2 Replies Latest reply: Feb 27, 2015 9:07 PM by Richard Fabish RSS

Wiring a GFCI when there are 2 hot lines and a neutral coming into current receptacle

Newbie
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I need to install GFCI plugins on either side of my kitchen sink (older home). The problem  I have run into is that each of the current receptacles is wired with two hot lines in such that the upper receptacle is on one circuit and the lower one on another. I suspect this was done at some point to allow a greater degree of load balancing on a limited number of circuits. There is no "continuation" load line going away from the receptacle, so I suspect these receptacles are pig-tailed off the main lines somewhere in the wall.

 

I suspect there is not a GFCI made to directly address this situation (If there is, please let me know which one.). Assuming there is not, I was wondering if I could just terminate one of the hot lines coming in and wire the GFCI with only a hot and neutral line along with a ground?

 

I would also like to know what, if any, issues this may cause with regard to other wiring beyond the GFCI. I imagine none since there would be no load out as is currently the case.

 

Thanks!

  • Re: Wiring a GFCI when there are 2 hot lines and a neutral coming into current receptacle
    Scout

    Jim,

     

    Sorry, but we do not offer any GFCI devices that are suitable for split feed wiring.  If you want to use one hot and its accompanying neutral, you would be able to use the GFCI.  Make sure the other circuit is still intact though to maintain continuity, of course.  This should have no bearing on the "unused" circuit.

  • Re: Wiring a GFCI when there are 2 hot lines and a neutral coming into current receptacle
    Newbie

    Jim,

    I don't know if you are still watching this, or if you have found a solution.  I have the same problem as you do. At least I think it is the same or very similar.  I have four duplex outlets in the kitchen.  There are two circuits for the kitchen  All of the top outlets are on one circuit and all the bottom ones are on the other circuit. In my case, I can see how the power gets to the outlets.  They are all on the same run of 3-wire (plus ground) Romex. The red wire goes to the top of all outlets, The black goes to all the bottom outlets and the white (neutral) goes to the other side of all outlets - both top and bottom.  (Red is hot for one circuit and Black is hot for the other circuit.)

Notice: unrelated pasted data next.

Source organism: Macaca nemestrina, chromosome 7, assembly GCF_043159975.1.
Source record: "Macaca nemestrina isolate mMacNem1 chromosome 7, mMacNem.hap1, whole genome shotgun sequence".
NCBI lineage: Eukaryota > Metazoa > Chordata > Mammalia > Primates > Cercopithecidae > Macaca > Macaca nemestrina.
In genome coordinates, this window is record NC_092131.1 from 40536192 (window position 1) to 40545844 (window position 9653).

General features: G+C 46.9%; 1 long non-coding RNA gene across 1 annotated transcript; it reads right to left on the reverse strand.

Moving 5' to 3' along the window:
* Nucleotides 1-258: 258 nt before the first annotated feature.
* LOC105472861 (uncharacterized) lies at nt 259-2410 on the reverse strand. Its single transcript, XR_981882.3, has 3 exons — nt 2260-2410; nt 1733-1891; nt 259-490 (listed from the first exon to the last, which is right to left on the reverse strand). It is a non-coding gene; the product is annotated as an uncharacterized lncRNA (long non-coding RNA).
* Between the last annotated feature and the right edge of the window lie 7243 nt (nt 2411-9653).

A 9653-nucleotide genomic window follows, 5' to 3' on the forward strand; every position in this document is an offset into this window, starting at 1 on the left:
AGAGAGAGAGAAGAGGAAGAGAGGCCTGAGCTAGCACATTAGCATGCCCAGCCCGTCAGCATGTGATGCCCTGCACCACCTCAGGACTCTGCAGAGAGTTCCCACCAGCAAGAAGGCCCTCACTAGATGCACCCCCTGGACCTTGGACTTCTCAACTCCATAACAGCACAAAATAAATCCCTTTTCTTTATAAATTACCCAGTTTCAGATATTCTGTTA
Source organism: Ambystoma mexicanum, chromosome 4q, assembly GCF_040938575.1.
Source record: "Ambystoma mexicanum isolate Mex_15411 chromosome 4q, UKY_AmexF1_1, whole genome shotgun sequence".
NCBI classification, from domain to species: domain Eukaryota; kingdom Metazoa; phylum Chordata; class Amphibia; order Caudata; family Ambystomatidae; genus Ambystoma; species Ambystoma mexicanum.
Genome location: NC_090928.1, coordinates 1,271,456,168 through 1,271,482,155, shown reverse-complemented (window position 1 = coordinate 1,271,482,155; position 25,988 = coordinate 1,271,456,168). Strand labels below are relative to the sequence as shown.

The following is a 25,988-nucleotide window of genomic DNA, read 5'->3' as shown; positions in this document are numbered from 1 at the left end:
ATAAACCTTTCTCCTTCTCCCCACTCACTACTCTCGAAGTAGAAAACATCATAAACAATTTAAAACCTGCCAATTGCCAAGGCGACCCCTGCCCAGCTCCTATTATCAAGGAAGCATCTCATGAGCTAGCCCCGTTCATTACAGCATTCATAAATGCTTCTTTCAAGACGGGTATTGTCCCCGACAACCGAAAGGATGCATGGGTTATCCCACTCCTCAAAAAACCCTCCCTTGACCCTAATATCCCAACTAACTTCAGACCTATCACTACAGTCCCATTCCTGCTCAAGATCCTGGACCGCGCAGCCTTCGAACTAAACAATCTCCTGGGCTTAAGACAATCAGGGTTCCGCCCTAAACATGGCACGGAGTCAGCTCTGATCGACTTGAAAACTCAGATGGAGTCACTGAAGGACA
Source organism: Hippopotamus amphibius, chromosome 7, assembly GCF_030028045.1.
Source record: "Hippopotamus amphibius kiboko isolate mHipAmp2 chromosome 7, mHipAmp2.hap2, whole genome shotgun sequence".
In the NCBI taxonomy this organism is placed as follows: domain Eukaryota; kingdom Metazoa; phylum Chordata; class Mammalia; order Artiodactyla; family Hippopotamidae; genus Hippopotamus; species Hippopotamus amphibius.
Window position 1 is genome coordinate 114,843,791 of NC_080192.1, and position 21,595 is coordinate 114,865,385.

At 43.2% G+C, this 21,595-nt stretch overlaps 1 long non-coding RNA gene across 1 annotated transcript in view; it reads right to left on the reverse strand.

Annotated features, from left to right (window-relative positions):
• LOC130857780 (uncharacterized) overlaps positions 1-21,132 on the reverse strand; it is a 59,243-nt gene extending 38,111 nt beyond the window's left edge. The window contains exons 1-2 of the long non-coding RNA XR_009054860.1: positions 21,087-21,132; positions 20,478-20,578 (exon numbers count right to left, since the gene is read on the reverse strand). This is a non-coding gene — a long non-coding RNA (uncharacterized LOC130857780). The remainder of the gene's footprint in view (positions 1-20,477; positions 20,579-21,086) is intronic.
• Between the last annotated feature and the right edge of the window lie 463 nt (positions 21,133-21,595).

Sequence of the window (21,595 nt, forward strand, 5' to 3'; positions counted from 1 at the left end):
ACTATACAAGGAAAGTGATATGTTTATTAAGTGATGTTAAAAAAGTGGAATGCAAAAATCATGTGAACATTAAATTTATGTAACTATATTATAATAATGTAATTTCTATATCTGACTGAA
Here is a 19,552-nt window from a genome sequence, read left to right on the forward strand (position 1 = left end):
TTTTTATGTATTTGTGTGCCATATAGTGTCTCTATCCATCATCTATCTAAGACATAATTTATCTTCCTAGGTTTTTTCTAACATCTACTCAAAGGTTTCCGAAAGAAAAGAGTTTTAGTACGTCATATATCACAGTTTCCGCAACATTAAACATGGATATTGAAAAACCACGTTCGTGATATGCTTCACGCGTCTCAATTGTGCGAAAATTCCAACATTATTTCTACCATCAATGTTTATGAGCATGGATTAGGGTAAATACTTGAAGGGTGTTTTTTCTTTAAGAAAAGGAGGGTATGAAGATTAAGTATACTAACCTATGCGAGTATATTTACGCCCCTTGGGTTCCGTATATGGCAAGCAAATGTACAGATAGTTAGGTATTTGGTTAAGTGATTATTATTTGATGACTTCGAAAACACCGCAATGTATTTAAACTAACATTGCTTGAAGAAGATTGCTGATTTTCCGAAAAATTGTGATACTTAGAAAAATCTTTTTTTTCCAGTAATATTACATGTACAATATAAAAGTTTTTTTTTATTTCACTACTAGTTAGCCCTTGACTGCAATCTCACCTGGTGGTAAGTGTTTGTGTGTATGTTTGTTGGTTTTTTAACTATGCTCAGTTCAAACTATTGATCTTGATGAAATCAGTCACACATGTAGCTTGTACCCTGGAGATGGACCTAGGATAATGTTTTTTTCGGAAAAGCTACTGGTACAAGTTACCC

You probably will need to put a combination circuit breaker/GFCI combination to handle this situation.  It would be a 240 volt double breaker with GFCI (the breaker would feed two 120 volt circuits, just like you have). You would need one that would fit your breaker box.  For instance, my breaker box is made by GE, and I am looking at the GE THQL2120GFP combination circuit breaker/GFCI. You can find it on Amazon, and probably on the ge.com website.  Even if you don't have a GE circuit breaker box, it would give you an idea of what to look for to fit your breaker box.  You could keep your existing outlets.

     

    GFCIs work by detecting the current coming in on the hot side and comparing it to the current going our on the neutral wire.  If they are different, there is a "ground fault", perhaps thru your body. Things get more complicated when the circuits share a neutral - which is why it has to be checked in the double breaker where everything ends up.  I won't go into the details here, but it has to monitor both hot wires and the single neutral both circuits share.You might also want to see www.afcisafety.org/qa.html for a discussion of split wired receptacles.

     

    I think that will work, but I haven't tried yet.

     

    Rich